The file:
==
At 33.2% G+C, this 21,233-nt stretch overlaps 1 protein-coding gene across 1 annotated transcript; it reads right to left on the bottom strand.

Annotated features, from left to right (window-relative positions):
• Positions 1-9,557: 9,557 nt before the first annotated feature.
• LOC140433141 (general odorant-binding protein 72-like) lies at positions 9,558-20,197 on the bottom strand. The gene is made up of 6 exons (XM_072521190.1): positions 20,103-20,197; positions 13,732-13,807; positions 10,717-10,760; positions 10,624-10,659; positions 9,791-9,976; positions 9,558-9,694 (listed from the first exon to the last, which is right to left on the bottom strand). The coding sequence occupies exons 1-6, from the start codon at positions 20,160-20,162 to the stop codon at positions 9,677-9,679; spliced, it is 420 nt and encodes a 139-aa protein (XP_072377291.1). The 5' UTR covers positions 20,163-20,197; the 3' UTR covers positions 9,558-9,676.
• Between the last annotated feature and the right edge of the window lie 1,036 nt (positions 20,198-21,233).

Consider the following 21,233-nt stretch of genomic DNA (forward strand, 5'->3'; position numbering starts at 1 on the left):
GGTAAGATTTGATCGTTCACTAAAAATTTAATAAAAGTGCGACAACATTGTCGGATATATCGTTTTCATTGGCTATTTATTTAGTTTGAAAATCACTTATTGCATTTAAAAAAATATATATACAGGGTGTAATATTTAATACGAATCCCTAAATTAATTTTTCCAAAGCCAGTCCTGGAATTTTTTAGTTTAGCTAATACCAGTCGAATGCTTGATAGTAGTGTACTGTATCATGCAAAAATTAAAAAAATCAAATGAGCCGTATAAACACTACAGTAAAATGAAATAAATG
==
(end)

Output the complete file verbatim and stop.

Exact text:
At 33.2% G+C, this 21,233-nt stretch overlaps 1 protein-coding gene across 1 annotated transcript; it reads right to left on the bottom strand.

Annotated features, from left to right (window-relative positions):
• Positions 1-9,557: 9,557 nt before the first annotated feature.
• LOC140433141 (general odorant-binding protein 72-like) lies at positions 9,558-20,197 on the bottom strand. The gene is made up of 6 exons (XM_072521190.1): positions 20,103-20,197; positions 13,732-13,807; positions 10,717-10,760; positions 10,624-10,659; positions 9,791-9,976; positions 9,558-9,694 (listed from the first exon to the last, which is right to left on the bottom strand). The coding sequence occupies exons 1-6, from the start codon at positions 20,160-20,162 to the stop codon at positions 9,677-9,679; spliced, it is 420 nt and encodes a 139-aa protein (XP_072377291.1). The 5' UTR covers positions 20,163-20,197; the 3' UTR covers positions 9,558-9,676.
• Between the last annotated feature and the right edge of the window lie 1,036 nt (positions 20,198-21,233).

Consider the following 21,233-nt stretch of genomic DNA (forward strand, 5'->3'; position numbering starts at 1 on the left):
GGTAAGATTTGATCGTTCACTAAAAATTTAATAAAAGTGCGACAACATTGTCGGATATATCGTTTTCATTGGCTATTTATTTAGTTTGAAAATCACTTATTGCATTTAAAAAAATATATATACAGGGTGTAATATTTAATACGAATCCCTAAATTAATTTTTCCAAAGCCAGTCCTGGAATTTTTTAGTTTAGCTAATACCAGTCGAATGCTTGATAGTAGTGTACTGTATCATGCAAAAATTAAAAAAATCAAATGAGCCGTATAAACACTACAGTAAAATGAAATAAATG